Russian Meteor: What's With All The Dash Cams?
If, like me, you were sitting dumbstruck watching Youtube videos depicting a raging ball of fire falling out of the sky in the early hours this morning, you may have been equally dumbstruck by the sheer number of eyewitness videos. There are videos of the object exploding into a bright orb, there’s dramatic footage of the moment when the shock wave blew out windows, but above all, there’s a crazy number of videos shot from the dashboards of cars.
Are all Russians trainee meteorite hunters? Do they have their dash cams installed to chase down the next tornado Storm Chasers-style? Despite being perfect for capturing a rare fireball, the fondness Russian car owners have for dash cams has nothing to do with creating perfectly-timed videos of rampaging space rocks.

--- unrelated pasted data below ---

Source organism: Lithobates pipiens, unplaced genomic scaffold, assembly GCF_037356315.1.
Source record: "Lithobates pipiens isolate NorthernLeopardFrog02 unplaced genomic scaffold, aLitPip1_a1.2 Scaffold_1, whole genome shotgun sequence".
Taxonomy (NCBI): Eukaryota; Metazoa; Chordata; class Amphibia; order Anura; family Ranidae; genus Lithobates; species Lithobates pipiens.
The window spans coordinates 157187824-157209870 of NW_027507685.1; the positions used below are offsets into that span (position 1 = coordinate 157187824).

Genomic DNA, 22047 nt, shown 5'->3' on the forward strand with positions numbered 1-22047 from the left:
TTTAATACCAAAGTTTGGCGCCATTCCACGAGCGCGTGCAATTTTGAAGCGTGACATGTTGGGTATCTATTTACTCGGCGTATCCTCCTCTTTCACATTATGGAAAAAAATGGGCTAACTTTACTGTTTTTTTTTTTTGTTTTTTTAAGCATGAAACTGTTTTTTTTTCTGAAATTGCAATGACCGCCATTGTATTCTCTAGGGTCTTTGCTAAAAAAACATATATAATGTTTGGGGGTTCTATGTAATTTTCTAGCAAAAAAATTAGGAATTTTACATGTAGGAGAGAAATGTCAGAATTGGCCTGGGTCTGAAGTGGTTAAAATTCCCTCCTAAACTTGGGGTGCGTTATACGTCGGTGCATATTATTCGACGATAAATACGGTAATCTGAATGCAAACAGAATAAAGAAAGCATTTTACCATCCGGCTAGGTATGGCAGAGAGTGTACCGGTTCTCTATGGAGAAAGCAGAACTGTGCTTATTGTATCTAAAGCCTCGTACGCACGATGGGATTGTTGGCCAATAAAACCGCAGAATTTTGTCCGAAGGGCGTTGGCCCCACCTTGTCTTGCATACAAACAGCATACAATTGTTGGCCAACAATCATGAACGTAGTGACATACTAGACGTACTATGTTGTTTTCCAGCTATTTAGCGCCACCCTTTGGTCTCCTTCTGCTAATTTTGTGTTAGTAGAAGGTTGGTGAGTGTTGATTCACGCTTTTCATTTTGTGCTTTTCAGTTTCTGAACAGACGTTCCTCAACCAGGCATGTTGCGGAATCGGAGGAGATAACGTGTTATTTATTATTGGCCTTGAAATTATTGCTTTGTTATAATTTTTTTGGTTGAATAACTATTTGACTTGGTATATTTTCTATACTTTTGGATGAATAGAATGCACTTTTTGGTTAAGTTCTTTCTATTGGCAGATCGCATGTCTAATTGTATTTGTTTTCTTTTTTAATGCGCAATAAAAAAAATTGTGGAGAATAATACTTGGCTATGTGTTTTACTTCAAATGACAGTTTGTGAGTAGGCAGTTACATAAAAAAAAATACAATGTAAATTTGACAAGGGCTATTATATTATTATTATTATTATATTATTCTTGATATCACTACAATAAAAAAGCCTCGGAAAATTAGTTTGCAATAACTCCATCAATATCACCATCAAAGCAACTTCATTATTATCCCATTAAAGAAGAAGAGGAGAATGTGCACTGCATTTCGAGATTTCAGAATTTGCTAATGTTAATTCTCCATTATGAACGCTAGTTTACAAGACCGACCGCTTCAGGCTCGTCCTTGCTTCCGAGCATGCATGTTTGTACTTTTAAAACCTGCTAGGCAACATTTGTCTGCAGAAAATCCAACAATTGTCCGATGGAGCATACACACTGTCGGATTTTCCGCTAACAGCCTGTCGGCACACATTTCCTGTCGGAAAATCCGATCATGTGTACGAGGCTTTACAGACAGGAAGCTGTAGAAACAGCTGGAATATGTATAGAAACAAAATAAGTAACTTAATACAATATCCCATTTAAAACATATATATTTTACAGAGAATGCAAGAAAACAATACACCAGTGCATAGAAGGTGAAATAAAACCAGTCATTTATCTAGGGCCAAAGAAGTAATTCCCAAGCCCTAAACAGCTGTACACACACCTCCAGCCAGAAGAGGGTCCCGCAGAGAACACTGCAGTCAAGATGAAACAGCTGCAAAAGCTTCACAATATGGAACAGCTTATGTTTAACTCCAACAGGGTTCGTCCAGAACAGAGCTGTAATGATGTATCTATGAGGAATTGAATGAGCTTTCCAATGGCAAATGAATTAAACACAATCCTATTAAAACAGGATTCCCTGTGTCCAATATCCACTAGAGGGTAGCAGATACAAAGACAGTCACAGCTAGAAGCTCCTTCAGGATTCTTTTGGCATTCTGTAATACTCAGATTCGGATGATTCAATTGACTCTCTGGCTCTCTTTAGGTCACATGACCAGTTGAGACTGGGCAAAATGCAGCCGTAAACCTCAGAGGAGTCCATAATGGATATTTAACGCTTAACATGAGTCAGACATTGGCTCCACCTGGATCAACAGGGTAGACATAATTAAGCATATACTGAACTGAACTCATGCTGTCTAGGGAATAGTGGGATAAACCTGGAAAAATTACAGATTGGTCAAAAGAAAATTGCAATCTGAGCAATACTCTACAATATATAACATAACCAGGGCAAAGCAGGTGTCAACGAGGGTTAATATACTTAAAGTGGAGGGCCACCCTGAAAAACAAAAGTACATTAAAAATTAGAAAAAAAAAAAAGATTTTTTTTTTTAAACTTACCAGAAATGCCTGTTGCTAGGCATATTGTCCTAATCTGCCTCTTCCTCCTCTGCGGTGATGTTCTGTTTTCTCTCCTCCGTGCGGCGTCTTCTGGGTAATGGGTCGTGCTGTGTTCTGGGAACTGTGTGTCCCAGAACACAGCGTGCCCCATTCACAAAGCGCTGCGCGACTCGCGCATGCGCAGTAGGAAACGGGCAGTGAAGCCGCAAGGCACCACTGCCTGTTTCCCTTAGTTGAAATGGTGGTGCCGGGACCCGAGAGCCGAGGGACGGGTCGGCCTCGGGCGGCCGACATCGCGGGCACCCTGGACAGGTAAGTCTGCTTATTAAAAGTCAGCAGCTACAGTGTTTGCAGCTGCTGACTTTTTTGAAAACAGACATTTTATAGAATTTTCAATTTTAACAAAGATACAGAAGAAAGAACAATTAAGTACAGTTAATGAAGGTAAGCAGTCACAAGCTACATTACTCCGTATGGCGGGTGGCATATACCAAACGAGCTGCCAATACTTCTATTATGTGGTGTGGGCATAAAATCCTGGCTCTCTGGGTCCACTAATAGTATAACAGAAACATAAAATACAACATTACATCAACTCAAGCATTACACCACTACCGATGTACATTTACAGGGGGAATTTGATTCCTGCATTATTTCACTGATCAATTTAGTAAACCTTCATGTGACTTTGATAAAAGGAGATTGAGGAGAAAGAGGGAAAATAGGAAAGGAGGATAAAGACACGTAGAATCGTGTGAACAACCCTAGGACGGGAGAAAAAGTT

Lawlessness and police corruption are the driving force behind getting a dash cam installed. According to an Al Jazeera English exposé last year, chaos on Russian roads is the reason why there are an estimated 1 million Russian cars sporting dash cams. New York blogger and Russian native Marina Galperina wrote a captivating piece about the dash cam culture in her home country, arguing that they are “Russia’s last hope for civility and survival on the road.”
The conditions of Russian roads are perilous, with insane gridlock in cities and gigantic ditches, endless swamps and severe wintry emptiness on the backroads and highways. Then there are large, lawless areas you don’t just ride into, the police with a penchant for extortion and deeply frustrated drivers who want to smash your face.
In an environment like this, it’s little wonder that having an unblinking eye on your dashboard is essential for your morning commute.
Also, inadvertently, the dash cams that caught the Russian meteor in the act have become a critical tool in understanding where this object came from and how it caused so much damage over a populated region.